Stress corrosion cracking requires a very specific chemical environment for a given material, as well as elevated temperature. While certain chemicals are required to create an environment for stress corrosion cracking, they may only need to be present at very low concentrations. The corrosive environment that causes stress corrosion cracking often doesn’t cause any significant general corrosion. The conditions may be quite different to those normally associated with corrosion in a particular material. This means that a metal component may appear bright and shinny, despite having many microscopic cracks which massively reduce its strength and ductility.

Mild steels typically experience stress corrosion cracking in the presence of alkali solutions (caustic stress corrosion cracking or boiler cracking) and nitrates. Stainless steels and aluminium alloys experience stress corrosion cracking in the presence of chlorides.


Periodic inspection of reactors in 2021 identified stress corrosion cracking in welds on stainless steel components of the safety injection system. This system is designed to flood the reactor with water to initiate an emergency shutdown. This would be required in the event that normal control methods have failed and the reactor is going supercritical. Failure of this system could therefore form part of a chain of events leading to a major nuclear disaster. The presence of stress corrosion cracking in this system is particularly worrying, since it could lead to a catastrophic failure of the system as it is activated, and therefore at the time when it is most desperately needed.

While stress corrosion has been previously seen in other components of French reactors, this was the first time it had been detected in stainless steel components, which are considered much more resistant to this type of damage. France’s investigation found that two types of reactor, its largest, were most at risk: N4 (such as at Chooz in the Ardennes) and P4 (such as Normandy’s Paluel).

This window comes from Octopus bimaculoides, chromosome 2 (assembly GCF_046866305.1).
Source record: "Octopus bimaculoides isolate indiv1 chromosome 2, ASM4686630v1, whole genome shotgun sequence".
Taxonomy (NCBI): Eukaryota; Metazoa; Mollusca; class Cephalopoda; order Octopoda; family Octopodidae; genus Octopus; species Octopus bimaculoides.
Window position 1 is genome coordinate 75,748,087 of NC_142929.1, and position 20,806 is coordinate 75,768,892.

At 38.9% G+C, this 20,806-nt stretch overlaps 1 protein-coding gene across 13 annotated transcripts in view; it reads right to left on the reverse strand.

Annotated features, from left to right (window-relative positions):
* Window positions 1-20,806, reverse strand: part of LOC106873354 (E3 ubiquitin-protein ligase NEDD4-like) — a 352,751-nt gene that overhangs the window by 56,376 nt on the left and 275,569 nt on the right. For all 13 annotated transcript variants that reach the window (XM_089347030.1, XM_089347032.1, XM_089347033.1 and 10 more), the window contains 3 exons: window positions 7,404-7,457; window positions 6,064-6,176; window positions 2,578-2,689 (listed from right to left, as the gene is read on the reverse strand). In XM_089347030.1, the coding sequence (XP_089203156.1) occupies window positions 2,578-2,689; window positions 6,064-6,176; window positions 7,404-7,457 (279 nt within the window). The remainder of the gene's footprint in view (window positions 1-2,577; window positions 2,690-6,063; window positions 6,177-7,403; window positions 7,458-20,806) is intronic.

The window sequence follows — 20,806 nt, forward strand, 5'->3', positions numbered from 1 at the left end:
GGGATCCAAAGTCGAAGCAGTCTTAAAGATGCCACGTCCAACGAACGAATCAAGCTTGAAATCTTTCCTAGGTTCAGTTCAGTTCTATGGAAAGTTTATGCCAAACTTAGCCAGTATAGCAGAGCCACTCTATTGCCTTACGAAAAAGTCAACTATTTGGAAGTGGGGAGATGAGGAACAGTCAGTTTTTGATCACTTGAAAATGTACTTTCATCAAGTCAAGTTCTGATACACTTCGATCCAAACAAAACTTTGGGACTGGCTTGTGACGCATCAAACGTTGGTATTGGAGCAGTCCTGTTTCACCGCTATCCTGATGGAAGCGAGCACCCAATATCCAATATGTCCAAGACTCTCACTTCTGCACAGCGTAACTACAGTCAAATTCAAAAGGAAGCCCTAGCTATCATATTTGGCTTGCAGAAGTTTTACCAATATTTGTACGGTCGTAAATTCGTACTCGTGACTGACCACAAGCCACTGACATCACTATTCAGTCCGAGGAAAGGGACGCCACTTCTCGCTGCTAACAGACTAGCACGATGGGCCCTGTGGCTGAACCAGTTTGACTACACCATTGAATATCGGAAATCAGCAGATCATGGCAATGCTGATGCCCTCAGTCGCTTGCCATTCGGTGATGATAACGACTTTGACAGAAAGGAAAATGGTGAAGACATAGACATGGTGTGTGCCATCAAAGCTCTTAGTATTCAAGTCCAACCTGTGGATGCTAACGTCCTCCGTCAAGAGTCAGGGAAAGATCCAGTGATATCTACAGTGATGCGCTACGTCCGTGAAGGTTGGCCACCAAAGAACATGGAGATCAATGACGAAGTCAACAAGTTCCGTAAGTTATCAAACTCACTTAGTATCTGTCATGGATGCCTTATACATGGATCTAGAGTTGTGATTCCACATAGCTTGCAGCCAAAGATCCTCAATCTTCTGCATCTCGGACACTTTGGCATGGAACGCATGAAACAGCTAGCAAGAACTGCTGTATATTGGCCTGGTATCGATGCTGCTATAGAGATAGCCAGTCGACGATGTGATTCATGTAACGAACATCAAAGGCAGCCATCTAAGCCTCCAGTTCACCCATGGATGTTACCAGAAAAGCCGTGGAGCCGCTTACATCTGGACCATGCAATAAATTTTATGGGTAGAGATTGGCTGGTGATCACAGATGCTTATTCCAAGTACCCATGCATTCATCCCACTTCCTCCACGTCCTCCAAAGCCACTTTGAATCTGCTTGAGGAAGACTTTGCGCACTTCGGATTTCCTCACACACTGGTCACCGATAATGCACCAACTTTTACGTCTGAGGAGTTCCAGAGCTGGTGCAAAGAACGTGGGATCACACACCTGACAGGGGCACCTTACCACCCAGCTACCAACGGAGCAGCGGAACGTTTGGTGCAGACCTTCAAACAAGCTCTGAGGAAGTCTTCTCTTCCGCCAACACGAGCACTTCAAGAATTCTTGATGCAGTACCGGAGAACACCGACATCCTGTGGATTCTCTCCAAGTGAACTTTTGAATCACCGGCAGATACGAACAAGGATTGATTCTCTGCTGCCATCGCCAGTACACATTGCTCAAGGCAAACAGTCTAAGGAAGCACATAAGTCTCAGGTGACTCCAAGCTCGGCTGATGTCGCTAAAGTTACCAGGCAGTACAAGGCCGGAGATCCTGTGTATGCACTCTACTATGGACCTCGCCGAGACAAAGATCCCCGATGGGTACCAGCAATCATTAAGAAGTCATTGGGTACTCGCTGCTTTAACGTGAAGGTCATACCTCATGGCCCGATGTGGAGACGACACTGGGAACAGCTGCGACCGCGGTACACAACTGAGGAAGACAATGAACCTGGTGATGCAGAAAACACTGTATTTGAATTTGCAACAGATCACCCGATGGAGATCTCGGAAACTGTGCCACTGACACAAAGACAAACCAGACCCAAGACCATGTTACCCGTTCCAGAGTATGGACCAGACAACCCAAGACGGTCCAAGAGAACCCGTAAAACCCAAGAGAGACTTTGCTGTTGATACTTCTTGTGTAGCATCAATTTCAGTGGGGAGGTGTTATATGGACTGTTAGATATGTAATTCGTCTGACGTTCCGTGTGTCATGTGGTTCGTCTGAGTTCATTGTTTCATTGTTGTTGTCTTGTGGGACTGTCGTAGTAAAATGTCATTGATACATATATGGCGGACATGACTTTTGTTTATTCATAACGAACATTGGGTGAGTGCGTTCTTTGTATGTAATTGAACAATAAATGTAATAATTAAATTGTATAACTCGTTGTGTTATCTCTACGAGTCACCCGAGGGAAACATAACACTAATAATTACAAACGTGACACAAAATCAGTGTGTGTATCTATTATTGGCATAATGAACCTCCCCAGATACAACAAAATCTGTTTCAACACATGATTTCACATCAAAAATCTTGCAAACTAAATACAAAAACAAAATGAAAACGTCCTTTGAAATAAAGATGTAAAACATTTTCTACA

EDF decided to opt for the systematic replacement of the lines considered to be more sensitive to the phenomenon on the 16 reactors likely to be the most severely affected, by the end of 2023.

Ultrasonic inspection is used to monitor cracks in the inner diameter of the pipes making up the safety systems. Periodic inspection was originally carried out due to a known risk of thermal fatigue cracking (stress corrosion cracking was not expected in these components).


Following the detection of stress corrosion cracking, EDF shut down the most at-risk reactors in May 2022 and started to replace the affected safety injection lines. Thirteen of the 16 originally identified reactors have now been repaired. However, additional stress corrosion cracking of components previously not thought to be at risk, as well as thermal fatigue, were identified in March 2023, and ASN asked EDF to revise its strategy for repairing the reactors. In April 2023 ASN approved a plan for all welds identified as a priority to be checked within a year. These additional checks are ongoing.

Stress corrosion cracking is a pervasive risk in boiler-based and hot water systems. The combination of difficulty of detection and the potential for sudden brittle failure makes SCC very dangerous.

Jody Muelaner